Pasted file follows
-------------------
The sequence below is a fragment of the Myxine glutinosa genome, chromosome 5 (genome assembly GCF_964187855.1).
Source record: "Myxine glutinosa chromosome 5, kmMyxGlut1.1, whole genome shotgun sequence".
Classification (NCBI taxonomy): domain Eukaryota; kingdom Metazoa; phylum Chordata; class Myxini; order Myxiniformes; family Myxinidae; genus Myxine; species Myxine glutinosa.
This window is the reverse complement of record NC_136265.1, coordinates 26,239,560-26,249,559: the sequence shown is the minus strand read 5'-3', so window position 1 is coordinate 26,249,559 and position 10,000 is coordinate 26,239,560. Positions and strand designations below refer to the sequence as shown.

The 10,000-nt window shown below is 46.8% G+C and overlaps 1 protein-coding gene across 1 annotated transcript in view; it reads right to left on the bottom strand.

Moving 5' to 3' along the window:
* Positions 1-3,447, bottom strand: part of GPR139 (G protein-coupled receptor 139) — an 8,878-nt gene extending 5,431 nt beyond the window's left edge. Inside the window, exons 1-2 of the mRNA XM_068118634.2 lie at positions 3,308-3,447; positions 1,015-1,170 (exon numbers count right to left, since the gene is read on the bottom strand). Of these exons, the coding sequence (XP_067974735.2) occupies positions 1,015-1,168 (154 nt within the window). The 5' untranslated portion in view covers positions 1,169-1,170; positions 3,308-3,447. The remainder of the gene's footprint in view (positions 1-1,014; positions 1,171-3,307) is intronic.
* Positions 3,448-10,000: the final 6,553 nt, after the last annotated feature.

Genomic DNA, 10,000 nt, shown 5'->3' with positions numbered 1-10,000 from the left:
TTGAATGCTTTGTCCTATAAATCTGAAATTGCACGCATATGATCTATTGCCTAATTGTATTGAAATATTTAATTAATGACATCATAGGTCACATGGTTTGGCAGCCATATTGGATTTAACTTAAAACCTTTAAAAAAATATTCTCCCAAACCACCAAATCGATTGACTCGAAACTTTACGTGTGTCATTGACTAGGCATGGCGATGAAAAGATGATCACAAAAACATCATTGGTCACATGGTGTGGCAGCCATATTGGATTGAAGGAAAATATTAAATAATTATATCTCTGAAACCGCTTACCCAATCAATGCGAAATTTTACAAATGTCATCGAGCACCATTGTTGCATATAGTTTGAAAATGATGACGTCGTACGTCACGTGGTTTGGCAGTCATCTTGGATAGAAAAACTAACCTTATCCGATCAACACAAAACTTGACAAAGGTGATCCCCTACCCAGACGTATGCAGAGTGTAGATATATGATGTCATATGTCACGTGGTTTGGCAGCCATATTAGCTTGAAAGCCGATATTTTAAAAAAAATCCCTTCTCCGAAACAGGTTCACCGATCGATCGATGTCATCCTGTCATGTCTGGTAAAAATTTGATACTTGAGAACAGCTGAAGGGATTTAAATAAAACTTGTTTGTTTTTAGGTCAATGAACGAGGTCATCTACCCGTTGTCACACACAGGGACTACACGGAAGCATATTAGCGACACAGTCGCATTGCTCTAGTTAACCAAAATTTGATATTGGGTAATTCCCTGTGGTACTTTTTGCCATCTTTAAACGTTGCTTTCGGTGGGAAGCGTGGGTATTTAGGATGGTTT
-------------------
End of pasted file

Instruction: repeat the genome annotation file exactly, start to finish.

The sequence below is a fragment of the Myxine glutinosa genome, chromosome 5 (genome assembly GCF_964187855.1).
Source record: "Myxine glutinosa chromosome 5, kmMyxGlut1.1, whole genome shotgun sequence".
Classification (NCBI taxonomy): domain Eukaryota; kingdom Metazoa; phylum Chordata; class Myxini; order Myxiniformes; family Myxinidae; genus Myxine; species Myxine glutinosa.
This window is the reverse complement of record NC_136265.1, coordinates 26,239,560-26,249,559: the sequence shown is the minus strand read 5'-3', so window position 1 is coordinate 26,249,559 and position 10,000 is coordinate 26,239,560. Positions and strand designations below refer to the sequence as shown.

The 10,000-nt window shown below is 46.8% G+C and overlaps 1 protein-coding gene across 1 annotated transcript in view; it reads right to left on the bottom strand.

Moving 5' to 3' along the window:
* Positions 1-3,447, bottom strand: part of GPR139 (G protein-coupled receptor 139) — an 8,878-nt gene extending 5,431 nt beyond the window's left edge. Inside the window, exons 1-2 of the mRNA XM_068118634.2 lie at positions 3,308-3,447; positions 1,015-1,170 (exon numbers count right to left, since the gene is read on the bottom strand). Of these exons, the coding sequence (XP_067974735.2) occupies positions 1,015-1,168 (154 nt within the window). The 5' untranslated portion in view covers positions 1,169-1,170; positions 3,308-3,447. The remainder of the gene's footprint in view (positions 1-1,014; positions 1,171-3,307) is intronic.
* Positions 3,448-10,000: the final 6,553 nt, after the last annotated feature.

Genomic DNA, 10,000 nt, shown 5'->3' with positions numbered 1-10,000 from the left:
TTGAATGCTTTGTCCTATAAATCTGAAATTGCACGCATATGATCTATTGCCTAATTGTATTGAAATATTTAATTAATGACATCATAGGTCACATGGTTTGGCAGCCATATTGGATTTAACTTAAAACCTTTAAAAAAATATTCTCCCAAACCACCAAATCGATTGACTCGAAACTTTACGTGTGTCATTGACTAGGCATGGCGATGAAAAGATGATCACAAAAACATCATTGGTCACATGGTGTGGCAGCCATATTGGATTGAAGGAAAATATTAAATAATTATATCTCTGAAACCGCTTACCCAATCAATGCGAAATTTTACAAATGTCATCGAGCACCATTGTTGCATATAGTTTGAAAATGATGACGTCGTACGTCACGTGGTTTGGCAGTCATCTTGGATAGAAAAACTAACCTTATCCGATCAACACAAAACTTGACAAAGGTGATCCCCTACCCAGACGTATGCAGAGTGTAGATATATGATGTCATATGTCACGTGGTTTGGCAGCCATATTAGCTTGAAAGCCGATATTTTAAAAAAAATCCCTTCTCCGAAACAGGTTCACCGATCGATCGATGTCATCCTGTCATGTCTGGTAAAAATTTGATACTTGAGAACAGCTGAAGGGATTTAAATAAAACTTGTTTGTTTTTAGGTCAATGAACGAGGTCATCTACCCGTTGTCACACACAGGGACTACACGGAAGCATATTAGCGACACAGTCGCATTGCTCTAGTTAACCAAAATTTGATATTGGGTAATTCCCTGTGGTACTTTTTGCCATCTTTAAACGTTGCTTTCGGTGGGAAGCGTGGGTATTTAGGATGGTTT